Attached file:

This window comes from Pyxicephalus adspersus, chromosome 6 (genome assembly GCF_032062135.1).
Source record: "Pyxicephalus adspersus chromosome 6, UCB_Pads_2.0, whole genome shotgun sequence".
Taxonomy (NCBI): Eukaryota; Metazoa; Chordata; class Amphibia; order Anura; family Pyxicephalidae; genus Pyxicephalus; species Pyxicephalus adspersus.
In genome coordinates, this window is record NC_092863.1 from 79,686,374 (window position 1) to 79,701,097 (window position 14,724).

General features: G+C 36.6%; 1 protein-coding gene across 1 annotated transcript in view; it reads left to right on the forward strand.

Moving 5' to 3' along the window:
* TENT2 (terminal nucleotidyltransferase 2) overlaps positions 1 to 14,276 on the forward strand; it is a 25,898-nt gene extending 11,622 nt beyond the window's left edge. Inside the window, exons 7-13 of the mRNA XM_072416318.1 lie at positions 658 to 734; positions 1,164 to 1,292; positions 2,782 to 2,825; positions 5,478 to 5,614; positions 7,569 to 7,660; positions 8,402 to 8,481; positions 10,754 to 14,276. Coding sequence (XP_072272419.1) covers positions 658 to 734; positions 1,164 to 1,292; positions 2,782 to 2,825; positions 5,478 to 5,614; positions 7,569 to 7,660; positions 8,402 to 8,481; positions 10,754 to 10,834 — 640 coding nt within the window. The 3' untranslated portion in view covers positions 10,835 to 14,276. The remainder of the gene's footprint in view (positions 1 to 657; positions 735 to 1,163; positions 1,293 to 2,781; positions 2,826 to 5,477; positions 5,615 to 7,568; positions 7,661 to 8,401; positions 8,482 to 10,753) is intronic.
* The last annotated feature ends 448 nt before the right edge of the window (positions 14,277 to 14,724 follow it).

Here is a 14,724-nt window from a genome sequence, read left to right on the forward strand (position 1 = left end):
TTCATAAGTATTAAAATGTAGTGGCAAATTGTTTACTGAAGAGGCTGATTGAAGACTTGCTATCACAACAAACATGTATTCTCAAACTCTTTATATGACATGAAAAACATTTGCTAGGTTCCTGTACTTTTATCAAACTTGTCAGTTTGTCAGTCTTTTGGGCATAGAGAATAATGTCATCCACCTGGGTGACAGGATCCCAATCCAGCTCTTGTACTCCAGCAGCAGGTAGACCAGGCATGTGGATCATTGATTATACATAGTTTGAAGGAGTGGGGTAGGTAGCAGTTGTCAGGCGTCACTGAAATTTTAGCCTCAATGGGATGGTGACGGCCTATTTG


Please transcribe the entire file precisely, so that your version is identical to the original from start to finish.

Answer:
This window comes from Pyxicephalus adspersus, chromosome 6 (genome assembly GCF_032062135.1).
Source record: "Pyxicephalus adspersus chromosome 6, UCB_Pads_2.0, whole genome shotgun sequence".
Taxonomy (NCBI): Eukaryota; Metazoa; Chordata; class Amphibia; order Anura; family Pyxicephalidae; genus Pyxicephalus; species Pyxicephalus adspersus.
In genome coordinates, this window is record NC_092863.1 from 79,686,374 (window position 1) to 79,701,097 (window position 14,724).

General features: G+C 36.6%; 1 protein-coding gene across 1 annotated transcript in view; it reads left to right on the forward strand.

Moving 5' to 3' along the window:
* TENT2 (terminal nucleotidyltransferase 2) overlaps positions 1 to 14,276 on the forward strand; it is a 25,898-nt gene extending 11,622 nt beyond the window's left edge. Inside the window, exons 7-13 of the mRNA XM_072416318.1 lie at positions 658 to 734; positions 1,164 to 1,292; positions 2,782 to 2,825; positions 5,478 to 5,614; positions 7,569 to 7,660; positions 8,402 to 8,481; positions 10,754 to 14,276. Coding sequence (XP_072272419.1) covers positions 658 to 734; positions 1,164 to 1,292; positions 2,782 to 2,825; positions 5,478 to 5,614; positions 7,569 to 7,660; positions 8,402 to 8,481; positions 10,754 to 10,834 — 640 coding nt within the window. The 3' untranslated portion in view covers positions 10,835 to 14,276. The remainder of the gene's footprint in view (positions 1 to 657; positions 735 to 1,163; positions 1,293 to 2,781; positions 2,826 to 5,477; positions 5,615 to 7,568; positions 7,661 to 8,401; positions 8,482 to 10,753) is intronic.
* The last annotated feature ends 448 nt before the right edge of the window (positions 14,277 to 14,724 follow it).

Here is a 14,724-nt window from a genome sequence, read left to right on the forward strand (position 1 = left end):
TTCATAAGTATTAAAATGTAGTGGCAAATTGTTTACTGAAGAGGCTGATTGAAGACTTGCTATCACAACAAACATGTATTCTCAAACTCTTTATATGACATGAAAAACATTTGCTAGGTTCCTGTACTTTTATCAAACTTGTCAGTTTGTCAGTCTTTTGGGCATAGAGAATAATGTCATCCACCTGGGTGACAGGATCCCAATCCAGCTCTTGTACTCCAGCAGCAGGTAGACCAGGCATGTGGATCATTGATTATACATAGTTTGAAGGAGTGGGGTAGGTAGCAGTTGTCAGGCGTCACTGAAATTTTAGCCTCAATGGGATGGTGACGGCCTATTTG